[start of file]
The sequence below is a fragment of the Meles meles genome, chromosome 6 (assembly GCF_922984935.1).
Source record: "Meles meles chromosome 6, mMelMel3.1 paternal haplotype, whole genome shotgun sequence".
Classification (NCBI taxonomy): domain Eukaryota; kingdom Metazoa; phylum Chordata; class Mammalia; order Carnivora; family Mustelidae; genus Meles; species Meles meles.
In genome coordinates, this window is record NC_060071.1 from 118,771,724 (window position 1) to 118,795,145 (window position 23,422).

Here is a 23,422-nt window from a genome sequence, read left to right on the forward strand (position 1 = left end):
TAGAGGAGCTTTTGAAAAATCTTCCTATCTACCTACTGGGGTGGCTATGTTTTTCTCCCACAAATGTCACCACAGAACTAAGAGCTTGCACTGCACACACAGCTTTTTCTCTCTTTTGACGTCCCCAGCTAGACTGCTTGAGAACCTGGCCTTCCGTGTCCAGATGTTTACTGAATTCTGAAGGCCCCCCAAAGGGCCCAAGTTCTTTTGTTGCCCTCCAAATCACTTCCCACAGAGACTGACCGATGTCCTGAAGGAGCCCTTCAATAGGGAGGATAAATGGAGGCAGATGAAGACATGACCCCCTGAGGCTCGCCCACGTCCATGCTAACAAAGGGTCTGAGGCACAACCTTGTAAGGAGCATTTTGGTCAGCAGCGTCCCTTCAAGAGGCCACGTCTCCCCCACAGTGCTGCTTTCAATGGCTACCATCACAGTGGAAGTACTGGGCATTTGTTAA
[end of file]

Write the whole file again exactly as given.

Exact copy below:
The sequence below is a fragment of the Meles meles genome, chromosome 6 (assembly GCF_922984935.1).
Source record: "Meles meles chromosome 6, mMelMel3.1 paternal haplotype, whole genome shotgun sequence".
Classification (NCBI taxonomy): domain Eukaryota; kingdom Metazoa; phylum Chordata; class Mammalia; order Carnivora; family Mustelidae; genus Meles; species Meles meles.
In genome coordinates, this window is record NC_060071.1 from 118,771,724 (window position 1) to 118,795,145 (window position 23,422).

Here is a 23,422-nt window from a genome sequence, read left to right on the forward strand (position 1 = left end):
TAGAGGAGCTTTTGAAAAATCTTCCTATCTACCTACTGGGGTGGCTATGTTTTTCTCCCACAAATGTCACCACAGAACTAAGAGCTTGCACTGCACACACAGCTTTTTCTCTCTTTTGACGTCCCCAGCTAGACTGCTTGAGAACCTGGCCTTCCGTGTCCAGATGTTTACTGAATTCTGAAGGCCCCCCAAAGGGCCCAAGTTCTTTTGTTGCCCTCCAAATCACTTCCCACAGAGACTGACCGATGTCCTGAAGGAGCCCTTCAATAGGGAGGATAAATGGAGGCAGATGAAGACATGACCCCCTGAGGCTCGCCCACGTCCATGCTAACAAAGGGTCTGAGGCACAACCTTGTAAGGAGCATTTTGGTCAGCAGCGTCCCTTCAAGAGGCCACGTCTCCCCCACAGTGCTGCTTTCAATGGCTACCATCACAGTGGAAGTACTGGGCATTTGTTAA